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Colorado’s employment expected to return to pre-pandemic levels in 2022, according to CBEO report

Those who are in the hospitality industry say they are excited that people are traveling more now, but they have run into two problems: a shortage of employees and a lack of job applicants.
Posted at 11:55 AM, Dec 06, 2021

DENVER – Employment across the state is expected to return to pre-pandemic levels in 2022 but industries like leisure and hospitality are projected to take longer to recover, according to the Colorado Business Economic Outlook.

The yearly forecast, compiled by the University of Colorado Boulder’s Leeds Business Research Division, also shows the state’s employment is expected to remain above average, but the state will likely fall out of the top ten states for employment growth. The CBEO projects Colorado will regain 73,900 jobs (2.7%) in 2021, effectively recouping total jobs lost due to the pandemic recession.

“We forecast employment numbers to grow in all 11 industries in 2022, but the hole left by the COVID-19 pandemic in the leisure and hospitality industry is huge,” said Richard Wobbekind, senior economist at the Leeds School of Business. “We don’t anticipate the leisure and hospitality industry to return to pre-pandemic levels until 2023 or 2024.”

The projects do show, however, that despite the slower growth for the leisure and hospitality industry, both industries will add about 31,700 jobs.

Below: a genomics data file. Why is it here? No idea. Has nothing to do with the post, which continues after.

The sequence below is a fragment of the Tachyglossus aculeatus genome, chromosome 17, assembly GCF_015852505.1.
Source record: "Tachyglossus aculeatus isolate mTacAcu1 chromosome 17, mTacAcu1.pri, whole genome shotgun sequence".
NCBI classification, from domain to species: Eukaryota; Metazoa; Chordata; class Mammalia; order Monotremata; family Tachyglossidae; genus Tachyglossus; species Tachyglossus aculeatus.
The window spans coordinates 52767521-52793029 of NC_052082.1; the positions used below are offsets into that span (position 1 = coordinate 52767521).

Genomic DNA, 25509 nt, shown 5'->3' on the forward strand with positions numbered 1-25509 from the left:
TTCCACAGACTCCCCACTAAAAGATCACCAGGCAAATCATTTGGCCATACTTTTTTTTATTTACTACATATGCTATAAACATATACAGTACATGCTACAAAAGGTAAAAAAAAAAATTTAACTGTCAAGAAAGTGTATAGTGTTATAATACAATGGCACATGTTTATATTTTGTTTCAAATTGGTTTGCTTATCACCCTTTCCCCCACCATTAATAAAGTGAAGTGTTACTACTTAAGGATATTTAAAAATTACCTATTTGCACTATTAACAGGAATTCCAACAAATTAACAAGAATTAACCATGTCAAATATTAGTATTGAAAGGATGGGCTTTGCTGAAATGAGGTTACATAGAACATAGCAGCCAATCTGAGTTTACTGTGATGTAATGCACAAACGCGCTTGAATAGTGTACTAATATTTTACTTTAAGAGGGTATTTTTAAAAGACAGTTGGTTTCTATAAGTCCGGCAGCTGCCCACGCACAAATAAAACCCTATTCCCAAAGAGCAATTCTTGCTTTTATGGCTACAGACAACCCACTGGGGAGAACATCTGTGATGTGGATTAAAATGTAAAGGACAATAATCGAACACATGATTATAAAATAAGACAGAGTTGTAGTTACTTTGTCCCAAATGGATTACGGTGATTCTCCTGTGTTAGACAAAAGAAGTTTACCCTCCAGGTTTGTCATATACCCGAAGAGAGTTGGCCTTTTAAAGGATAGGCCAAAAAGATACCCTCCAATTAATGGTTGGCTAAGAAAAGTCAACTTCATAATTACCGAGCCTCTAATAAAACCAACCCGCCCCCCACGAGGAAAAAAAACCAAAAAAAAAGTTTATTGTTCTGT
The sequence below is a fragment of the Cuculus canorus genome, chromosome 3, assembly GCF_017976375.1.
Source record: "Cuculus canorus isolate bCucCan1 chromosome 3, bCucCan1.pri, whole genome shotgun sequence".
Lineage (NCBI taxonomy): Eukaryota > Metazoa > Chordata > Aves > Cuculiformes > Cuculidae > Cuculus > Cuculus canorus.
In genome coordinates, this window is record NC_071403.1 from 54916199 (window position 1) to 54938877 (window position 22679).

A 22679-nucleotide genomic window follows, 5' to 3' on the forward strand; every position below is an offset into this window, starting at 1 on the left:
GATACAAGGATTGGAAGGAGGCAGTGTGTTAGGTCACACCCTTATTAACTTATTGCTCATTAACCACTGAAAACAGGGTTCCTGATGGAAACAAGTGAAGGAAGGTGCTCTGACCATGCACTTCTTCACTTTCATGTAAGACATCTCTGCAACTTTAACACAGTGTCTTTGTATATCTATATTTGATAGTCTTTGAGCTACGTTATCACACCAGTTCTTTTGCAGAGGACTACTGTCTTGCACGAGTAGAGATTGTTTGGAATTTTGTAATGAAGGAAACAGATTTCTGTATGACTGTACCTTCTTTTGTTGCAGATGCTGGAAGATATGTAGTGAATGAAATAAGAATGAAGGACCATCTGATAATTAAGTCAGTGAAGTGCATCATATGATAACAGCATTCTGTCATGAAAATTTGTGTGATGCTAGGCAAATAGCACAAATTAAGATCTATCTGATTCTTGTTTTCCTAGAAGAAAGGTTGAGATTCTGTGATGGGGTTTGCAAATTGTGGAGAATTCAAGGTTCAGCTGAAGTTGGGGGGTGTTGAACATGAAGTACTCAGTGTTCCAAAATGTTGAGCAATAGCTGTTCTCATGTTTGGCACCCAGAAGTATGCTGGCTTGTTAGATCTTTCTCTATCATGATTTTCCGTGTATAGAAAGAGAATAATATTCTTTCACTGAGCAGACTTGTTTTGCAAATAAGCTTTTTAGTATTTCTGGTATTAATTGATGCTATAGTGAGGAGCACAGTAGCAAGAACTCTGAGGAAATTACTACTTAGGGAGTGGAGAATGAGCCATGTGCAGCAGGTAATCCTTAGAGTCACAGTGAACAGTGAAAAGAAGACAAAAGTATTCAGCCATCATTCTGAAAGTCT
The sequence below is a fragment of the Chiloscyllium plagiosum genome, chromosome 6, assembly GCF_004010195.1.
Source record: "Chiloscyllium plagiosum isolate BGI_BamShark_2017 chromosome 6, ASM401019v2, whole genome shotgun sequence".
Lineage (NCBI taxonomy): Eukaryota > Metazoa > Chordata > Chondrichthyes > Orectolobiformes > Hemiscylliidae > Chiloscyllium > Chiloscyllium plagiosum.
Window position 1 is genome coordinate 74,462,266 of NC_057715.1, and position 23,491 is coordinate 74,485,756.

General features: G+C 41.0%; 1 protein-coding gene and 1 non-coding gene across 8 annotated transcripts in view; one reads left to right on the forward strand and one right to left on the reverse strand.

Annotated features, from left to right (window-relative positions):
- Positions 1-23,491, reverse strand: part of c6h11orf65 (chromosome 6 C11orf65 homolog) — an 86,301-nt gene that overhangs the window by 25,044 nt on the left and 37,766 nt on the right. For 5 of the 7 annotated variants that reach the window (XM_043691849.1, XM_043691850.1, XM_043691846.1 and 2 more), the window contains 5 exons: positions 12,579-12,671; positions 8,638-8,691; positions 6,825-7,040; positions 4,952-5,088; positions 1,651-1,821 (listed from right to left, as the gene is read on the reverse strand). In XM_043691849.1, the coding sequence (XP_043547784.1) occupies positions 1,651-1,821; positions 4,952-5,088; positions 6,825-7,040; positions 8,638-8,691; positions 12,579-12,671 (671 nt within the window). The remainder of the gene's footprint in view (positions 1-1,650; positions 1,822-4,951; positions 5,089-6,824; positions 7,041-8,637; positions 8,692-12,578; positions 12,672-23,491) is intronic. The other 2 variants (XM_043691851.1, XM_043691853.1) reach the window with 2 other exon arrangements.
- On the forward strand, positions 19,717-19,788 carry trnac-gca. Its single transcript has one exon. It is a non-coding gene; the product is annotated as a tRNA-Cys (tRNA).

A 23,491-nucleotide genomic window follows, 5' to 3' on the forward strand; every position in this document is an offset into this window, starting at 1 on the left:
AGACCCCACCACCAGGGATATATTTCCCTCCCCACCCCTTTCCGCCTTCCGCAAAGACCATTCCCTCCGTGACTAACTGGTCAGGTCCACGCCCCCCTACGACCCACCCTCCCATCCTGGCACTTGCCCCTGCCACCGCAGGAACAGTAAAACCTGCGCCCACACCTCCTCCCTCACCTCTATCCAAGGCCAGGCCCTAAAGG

The natural resources and mining industry in Colorado, also heavily impacted by the coronavirus pandemic, is projected to add about 600 jobs for the first time in two years, according to the report.

Manufacturing, data centers and hosting, biopharmaceuticals, aerospace, warehousing and storage are also expected grow in 2022 as the state’s population continues to grow, with an estimated additional 61,000 people according to the State Demography Office. An estimated 40,000 people will come from net in-migration.

Alongside the population growth, construction in the state’s housing industry is expected to continue to boom, with another 48,000 single family and multifamily residential units are projected to be added in the state in 2022, the report shows, though it warned supply chain woes, inflation and labor shortages are also expected to impact other industries in the state.

To view the full 2022 Colorado Business Economic Outlook, click here.